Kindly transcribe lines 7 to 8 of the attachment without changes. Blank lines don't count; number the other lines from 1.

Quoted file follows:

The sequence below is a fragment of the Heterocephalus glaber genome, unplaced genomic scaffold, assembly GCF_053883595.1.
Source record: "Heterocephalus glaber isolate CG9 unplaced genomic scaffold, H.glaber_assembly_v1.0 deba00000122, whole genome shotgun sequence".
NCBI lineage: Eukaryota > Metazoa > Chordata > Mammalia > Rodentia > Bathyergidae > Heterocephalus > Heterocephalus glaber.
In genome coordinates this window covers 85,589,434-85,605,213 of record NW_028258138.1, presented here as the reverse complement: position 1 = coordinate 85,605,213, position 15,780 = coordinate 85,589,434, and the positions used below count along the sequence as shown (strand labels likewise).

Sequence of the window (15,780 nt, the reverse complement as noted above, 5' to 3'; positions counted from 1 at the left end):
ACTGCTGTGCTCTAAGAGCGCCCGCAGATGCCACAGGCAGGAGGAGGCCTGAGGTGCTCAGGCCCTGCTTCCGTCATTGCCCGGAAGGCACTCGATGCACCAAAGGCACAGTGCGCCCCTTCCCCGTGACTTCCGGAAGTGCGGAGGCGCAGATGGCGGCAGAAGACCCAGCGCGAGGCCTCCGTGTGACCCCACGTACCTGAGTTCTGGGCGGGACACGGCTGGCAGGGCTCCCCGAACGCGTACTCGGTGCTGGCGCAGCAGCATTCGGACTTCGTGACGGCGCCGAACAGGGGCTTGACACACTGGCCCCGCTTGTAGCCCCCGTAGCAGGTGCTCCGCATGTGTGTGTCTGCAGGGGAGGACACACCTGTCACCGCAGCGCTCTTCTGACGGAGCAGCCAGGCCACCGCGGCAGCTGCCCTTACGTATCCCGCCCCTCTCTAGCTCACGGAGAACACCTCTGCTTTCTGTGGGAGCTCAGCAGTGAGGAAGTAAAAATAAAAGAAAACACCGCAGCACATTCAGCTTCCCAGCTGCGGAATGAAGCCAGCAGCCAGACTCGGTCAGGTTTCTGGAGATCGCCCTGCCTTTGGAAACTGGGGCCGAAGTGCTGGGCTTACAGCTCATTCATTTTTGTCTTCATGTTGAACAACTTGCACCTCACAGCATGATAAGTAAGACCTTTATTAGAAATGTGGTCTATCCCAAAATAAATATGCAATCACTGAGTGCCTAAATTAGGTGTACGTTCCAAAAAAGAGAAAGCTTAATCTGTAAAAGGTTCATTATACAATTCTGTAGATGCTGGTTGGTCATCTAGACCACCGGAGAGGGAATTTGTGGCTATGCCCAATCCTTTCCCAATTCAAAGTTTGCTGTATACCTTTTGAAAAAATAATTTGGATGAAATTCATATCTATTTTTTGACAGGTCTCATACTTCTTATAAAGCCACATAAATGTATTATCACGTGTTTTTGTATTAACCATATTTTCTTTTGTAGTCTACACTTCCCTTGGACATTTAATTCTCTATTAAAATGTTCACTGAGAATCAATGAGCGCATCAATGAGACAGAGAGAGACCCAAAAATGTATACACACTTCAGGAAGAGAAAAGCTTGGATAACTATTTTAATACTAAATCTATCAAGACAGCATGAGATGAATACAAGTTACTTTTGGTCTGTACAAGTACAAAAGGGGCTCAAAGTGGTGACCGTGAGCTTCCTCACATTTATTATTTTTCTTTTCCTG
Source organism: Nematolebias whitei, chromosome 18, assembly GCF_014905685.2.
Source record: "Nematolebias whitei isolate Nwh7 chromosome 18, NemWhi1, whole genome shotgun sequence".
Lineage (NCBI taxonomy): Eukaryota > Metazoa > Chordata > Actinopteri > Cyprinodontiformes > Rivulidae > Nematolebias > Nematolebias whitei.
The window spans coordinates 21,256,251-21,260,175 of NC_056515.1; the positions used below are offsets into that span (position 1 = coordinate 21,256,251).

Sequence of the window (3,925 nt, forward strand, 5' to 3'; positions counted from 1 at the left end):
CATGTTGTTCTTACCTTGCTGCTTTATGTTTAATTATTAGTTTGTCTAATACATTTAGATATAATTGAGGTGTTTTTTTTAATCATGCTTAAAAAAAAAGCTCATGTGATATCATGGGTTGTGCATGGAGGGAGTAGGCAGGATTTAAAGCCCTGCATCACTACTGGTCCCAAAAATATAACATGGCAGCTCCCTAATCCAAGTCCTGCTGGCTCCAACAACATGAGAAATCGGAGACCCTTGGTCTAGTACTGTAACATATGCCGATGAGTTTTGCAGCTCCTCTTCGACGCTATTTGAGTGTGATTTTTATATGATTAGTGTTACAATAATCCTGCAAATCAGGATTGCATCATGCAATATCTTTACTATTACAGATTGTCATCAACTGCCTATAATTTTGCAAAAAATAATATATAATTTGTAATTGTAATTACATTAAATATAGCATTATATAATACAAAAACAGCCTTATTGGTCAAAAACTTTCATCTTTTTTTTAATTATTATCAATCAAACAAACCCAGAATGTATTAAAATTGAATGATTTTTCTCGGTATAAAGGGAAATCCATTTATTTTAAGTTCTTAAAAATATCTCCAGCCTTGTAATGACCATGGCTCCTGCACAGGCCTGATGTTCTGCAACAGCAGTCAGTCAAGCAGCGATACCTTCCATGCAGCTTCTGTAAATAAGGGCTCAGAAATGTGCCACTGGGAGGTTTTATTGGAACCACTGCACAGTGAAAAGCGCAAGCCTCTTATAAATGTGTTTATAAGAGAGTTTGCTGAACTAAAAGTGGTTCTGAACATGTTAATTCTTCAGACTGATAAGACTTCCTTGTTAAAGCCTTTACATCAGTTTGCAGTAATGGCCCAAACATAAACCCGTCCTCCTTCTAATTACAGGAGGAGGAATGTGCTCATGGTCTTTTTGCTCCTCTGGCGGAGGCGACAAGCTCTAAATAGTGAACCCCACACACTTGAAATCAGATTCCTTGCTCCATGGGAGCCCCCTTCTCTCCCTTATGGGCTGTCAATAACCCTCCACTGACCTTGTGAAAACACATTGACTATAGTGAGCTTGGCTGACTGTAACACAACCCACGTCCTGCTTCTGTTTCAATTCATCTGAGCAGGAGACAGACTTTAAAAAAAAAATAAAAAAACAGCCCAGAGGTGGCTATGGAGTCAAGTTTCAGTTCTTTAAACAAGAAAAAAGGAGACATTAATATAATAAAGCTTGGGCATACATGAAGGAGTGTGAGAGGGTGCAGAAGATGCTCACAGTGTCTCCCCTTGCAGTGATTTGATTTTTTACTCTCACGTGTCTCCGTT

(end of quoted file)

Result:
Source organism: Nematolebias whitei, chromosome 18, assembly GCF_014905685.2.
Source record: "Nematolebias whitei isolate Nwh7 chromosome 18, NemWhi1, whole genome shotgun sequence".